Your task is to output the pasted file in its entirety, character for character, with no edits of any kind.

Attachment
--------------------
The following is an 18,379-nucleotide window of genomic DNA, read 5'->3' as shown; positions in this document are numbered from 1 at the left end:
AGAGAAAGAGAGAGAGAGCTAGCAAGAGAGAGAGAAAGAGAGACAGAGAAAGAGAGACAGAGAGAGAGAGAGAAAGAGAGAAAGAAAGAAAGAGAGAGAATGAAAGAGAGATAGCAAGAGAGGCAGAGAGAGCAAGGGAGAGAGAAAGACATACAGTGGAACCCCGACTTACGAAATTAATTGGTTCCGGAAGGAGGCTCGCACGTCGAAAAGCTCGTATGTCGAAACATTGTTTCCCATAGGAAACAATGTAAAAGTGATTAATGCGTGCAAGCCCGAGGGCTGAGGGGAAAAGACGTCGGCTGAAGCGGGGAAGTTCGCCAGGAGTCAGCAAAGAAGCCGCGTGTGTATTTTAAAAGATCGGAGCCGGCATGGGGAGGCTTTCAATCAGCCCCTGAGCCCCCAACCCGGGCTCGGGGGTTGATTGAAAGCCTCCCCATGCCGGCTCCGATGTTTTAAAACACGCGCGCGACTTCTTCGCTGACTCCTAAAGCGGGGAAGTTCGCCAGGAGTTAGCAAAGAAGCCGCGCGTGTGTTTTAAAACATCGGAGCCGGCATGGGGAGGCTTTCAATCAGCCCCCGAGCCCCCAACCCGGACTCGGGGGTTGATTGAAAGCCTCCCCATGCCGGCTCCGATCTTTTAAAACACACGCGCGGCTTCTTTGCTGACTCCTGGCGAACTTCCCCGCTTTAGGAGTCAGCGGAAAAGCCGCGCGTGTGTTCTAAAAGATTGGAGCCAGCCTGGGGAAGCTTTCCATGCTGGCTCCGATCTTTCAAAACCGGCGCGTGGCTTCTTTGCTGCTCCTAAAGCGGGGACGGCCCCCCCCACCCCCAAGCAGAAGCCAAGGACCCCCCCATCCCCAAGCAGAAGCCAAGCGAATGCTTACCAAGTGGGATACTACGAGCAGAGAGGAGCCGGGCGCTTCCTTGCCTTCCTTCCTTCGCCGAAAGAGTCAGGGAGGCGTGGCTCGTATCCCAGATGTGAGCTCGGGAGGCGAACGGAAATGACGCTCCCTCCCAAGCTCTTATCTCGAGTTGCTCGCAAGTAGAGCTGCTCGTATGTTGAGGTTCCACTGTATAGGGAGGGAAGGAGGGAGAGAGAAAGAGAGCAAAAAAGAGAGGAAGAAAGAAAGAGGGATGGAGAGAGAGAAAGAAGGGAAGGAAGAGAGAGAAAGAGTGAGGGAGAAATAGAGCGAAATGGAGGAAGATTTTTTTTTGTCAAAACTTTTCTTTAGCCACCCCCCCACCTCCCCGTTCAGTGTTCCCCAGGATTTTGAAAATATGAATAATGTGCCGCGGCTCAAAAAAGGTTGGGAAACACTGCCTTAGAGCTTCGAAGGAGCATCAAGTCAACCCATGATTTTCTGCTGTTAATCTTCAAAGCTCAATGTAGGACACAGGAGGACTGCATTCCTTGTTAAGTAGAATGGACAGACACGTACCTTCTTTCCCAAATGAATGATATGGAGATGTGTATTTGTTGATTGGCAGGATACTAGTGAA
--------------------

The following is an 18,379-nucleotide window of genomic DNA, read 5'->3' as shown; positions in this document are numbered from 1 at the left end:
AGAGAAAGAGAGAGAGAGCTAGCAAGAGAGAGAGAAAGAGAGACAGAGAAAGAGAGACAGAGAGAGAGAGAGAAAGAGAGAAAGAAAGAAAGAGAGAGAATGAAAGAGAGATAGCAAGAGAGGCAGAGAGAGCAAGGGAGAGAGAAAGACATACAGTGGAACCCCGACTTACGAAATTAATTGGTTCCGGAAGGAGGCTCGCACGTCGAAAAGCTCGTATGTCGAAACATTGTTTCCCATAGGAAACAATGTAAAAGTGATTAATGCGTGCAAGCCCGAGGGCTGAGGGGAAAAGACGTCGGCTGAAGCGGGGAAGTTCGCCAGGAGTCAGCAAAGAAGCCGCGTGTGTATTTTAAAAGATCGGAGCCGGCATGGGGAGGCTTTCAATCAGCCCCTGAGCCCCCAACCCGGGCTCGGGGGTTGATTGAAAGCCTCCCCATGCCGGCTCCGATGTTTTAAAACACGCGCGCGACTTCTTCGCTGACTCCTAAAGCGGGGAAGTTCGCCAGGAGTTAGCAAAGAAGCCGCGCGTGTGTTTTAAAACATCGGAGCCGGCATGGGGAGGCTTTCAATCAGCCCCCGAGCCCCCAACCCGGACTCGGGGGTTGATTGAAAGCCTCCCCATGCCGGCTCCGATCTTTTAAAACACACGCGCGGCTTCTTTGCTGACTCCTGGCGAACTTCCCCGCTTTAGGAGTCAGCGGAAAAGCCGCGCGTGTGTTCTAAAAGATTGGAGCCAGCCTGGGGAAGCTTTCCATGCTGGCTCCGATCTTTCAAAACCGGCGCGTGGCTTCTTTGCTGCTCCTAAAGCGGGGACGGCCCCCCCCACCCCCAAGCAGAAGCCAAGGACCCCCCCATCCCCAAGCAGAAGCCAAGCGAATGCTTACCAAGTGGGATACTACGAGCAGAGAGGAGCCGGGCGCTTCCTTGCCTTCCTTCCTTCGCCGAAAGAGTCAGGGAGGCGTGGCTCGTATCCCAGATGTGAGCTCGGGAGGCGAACGGAAATGACGCTCCCTCCCAAGCTCTTATCTCGAGTTGCTCGCAAGTAGAGCTGCTCGTATGTTGAGGTTCCACTGTATAGGGAGGGAAGGAGGGAGAGAGAAAGAGAGCAAAAAAGAGAGGAAGAAAGAAAGAGGGATGGAGAGAGAGAAAGAAGGGAAGGAAGAGAGAGAAAGAGTGAGGGAGAAATAGAGCGAAATGGAGGAAGATTTTTTTTTGTCAAAACTTTTCTTTAGCCACCCCCCCACCTCCCCGTTCAGTGTTCCCCAGGATTTTGAAAATATGAATAATGTGCCGCGGCTCAAAAAAGGTTGGGAAACACTGCCTTAGAGCTTCGAAGGAGCATCAAGTCAACCCATGATTTTCTGCTGTTAATCTTCAAAGCTCAATGTAGGACACAGGAGGACTGCATTCCTTGTTAAGTAGAATGGACAGACACGTACCTTCTTTCCCAAATGAATGATATGGAGATGTGTATTTGTTGATTGGCAGGATACTAGTGAA